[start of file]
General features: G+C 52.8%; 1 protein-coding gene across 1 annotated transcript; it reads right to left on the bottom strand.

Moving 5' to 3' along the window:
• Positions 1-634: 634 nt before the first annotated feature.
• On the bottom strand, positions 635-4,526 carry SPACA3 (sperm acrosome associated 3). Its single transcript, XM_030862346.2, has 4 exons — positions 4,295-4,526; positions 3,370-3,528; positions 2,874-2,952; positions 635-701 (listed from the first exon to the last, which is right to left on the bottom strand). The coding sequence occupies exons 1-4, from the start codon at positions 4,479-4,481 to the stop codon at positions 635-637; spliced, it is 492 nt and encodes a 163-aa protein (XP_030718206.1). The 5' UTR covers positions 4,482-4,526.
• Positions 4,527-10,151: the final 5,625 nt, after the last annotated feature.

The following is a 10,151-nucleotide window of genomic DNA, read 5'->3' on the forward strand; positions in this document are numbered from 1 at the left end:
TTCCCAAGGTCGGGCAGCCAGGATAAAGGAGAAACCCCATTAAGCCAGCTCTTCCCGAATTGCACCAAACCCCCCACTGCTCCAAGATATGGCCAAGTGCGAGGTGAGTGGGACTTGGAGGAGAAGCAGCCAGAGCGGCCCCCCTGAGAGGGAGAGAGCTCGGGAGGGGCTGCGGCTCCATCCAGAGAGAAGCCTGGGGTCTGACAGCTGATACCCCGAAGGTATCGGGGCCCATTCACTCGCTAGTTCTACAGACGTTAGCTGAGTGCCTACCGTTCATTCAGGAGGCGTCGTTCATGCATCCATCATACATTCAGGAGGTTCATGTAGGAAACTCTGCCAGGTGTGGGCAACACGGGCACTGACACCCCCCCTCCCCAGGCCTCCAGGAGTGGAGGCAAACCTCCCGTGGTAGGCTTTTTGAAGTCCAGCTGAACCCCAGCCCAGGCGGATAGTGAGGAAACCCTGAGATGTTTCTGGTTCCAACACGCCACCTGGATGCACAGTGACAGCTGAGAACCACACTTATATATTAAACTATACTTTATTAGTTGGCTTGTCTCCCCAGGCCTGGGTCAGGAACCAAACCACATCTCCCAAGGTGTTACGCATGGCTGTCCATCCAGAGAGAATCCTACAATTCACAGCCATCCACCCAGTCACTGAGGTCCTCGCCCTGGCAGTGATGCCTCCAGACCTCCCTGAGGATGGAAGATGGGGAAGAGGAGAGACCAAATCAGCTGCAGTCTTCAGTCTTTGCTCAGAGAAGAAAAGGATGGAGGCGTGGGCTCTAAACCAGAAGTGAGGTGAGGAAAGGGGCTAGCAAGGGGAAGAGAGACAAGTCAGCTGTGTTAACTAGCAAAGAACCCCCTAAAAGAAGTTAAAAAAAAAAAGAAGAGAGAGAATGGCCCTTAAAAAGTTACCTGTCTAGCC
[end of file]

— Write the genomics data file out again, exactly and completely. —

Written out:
General features: G+C 52.8%; 1 protein-coding gene across 1 annotated transcript; it reads right to left on the bottom strand.

Moving 5' to 3' along the window:
• Positions 1-634: 634 nt before the first annotated feature.
• On the bottom strand, positions 635-4,526 carry SPACA3 (sperm acrosome associated 3). Its single transcript, XM_030862346.2, has 4 exons — positions 4,295-4,526; positions 3,370-3,528; positions 2,874-2,952; positions 635-701 (listed from the first exon to the last, which is right to left on the bottom strand). The coding sequence occupies exons 1-4, from the start codon at positions 4,479-4,481 to the stop codon at positions 635-637; spliced, it is 492 nt and encodes a 163-aa protein (XP_030718206.1). The 5' UTR covers positions 4,482-4,526.
• Positions 4,527-10,151: the final 5,625 nt, after the last annotated feature.

The following is a 10,151-nucleotide window of genomic DNA, read 5'->3' on the forward strand; positions in this document are numbered from 1 at the left end:
TTCCCAAGGTCGGGCAGCCAGGATAAAGGAGAAACCCCATTAAGCCAGCTCTTCCCGAATTGCACCAAACCCCCCACTGCTCCAAGATATGGCCAAGTGCGAGGTGAGTGGGACTTGGAGGAGAAGCAGCCAGAGCGGCCCCCCTGAGAGGGAGAGAGCTCGGGAGGGGCTGCGGCTCCATCCAGAGAGAAGCCTGGGGTCTGACAGCTGATACCCCGAAGGTATCGGGGCCCATTCACTCGCTAGTTCTACAGACGTTAGCTGAGTGCCTACCGTTCATTCAGGAGGCGTCGTTCATGCATCCATCATACATTCAGGAGGTTCATGTAGGAAACTCTGCCAGGTGTGGGCAACACGGGCACTGACACCCCCCCTCCCCAGGCCTCCAGGAGTGGAGGCAAACCTCCCGTGGTAGGCTTTTTGAAGTCCAGCTGAACCCCAGCCCAGGCGGATAGTGAGGAAACCCTGAGATGTTTCTGGTTCCAACACGCCACCTGGATGCACAGTGACAGCTGAGAACCACACTTATATATTAAACTATACTTTATTAGTTGGCTTGTCTCCCCAGGCCTGGGTCAGGAACCAAACCACATCTCCCAAGGTGTTACGCATGGCTGTCCATCCAGAGAGAATCCTACAATTCACAGCCATCCACCCAGTCACTGAGGTCCTCGCCCTGGCAGTGATGCCTCCAGACCTCCCTGAGGATGGAAGATGGGGAAGAGGAGAGACCAAATCAGCTGCAGTCTTCAGTCTTTGCTCAGAGAAGAAAAGGATGGAGGCGTGGGCTCTAAACCAGAAGTGAGGTGAGGAAAGGGGCTAGCAAGGGGAAGAGAGACAAGTCAGCTGTGTTAACTAGCAAAGAACCCCCTAAAAGAAGTTAAAAAAAAAAAGAAGAGAGAGAATGGCCCTTAAAAAGTTACCTGTCTAGCC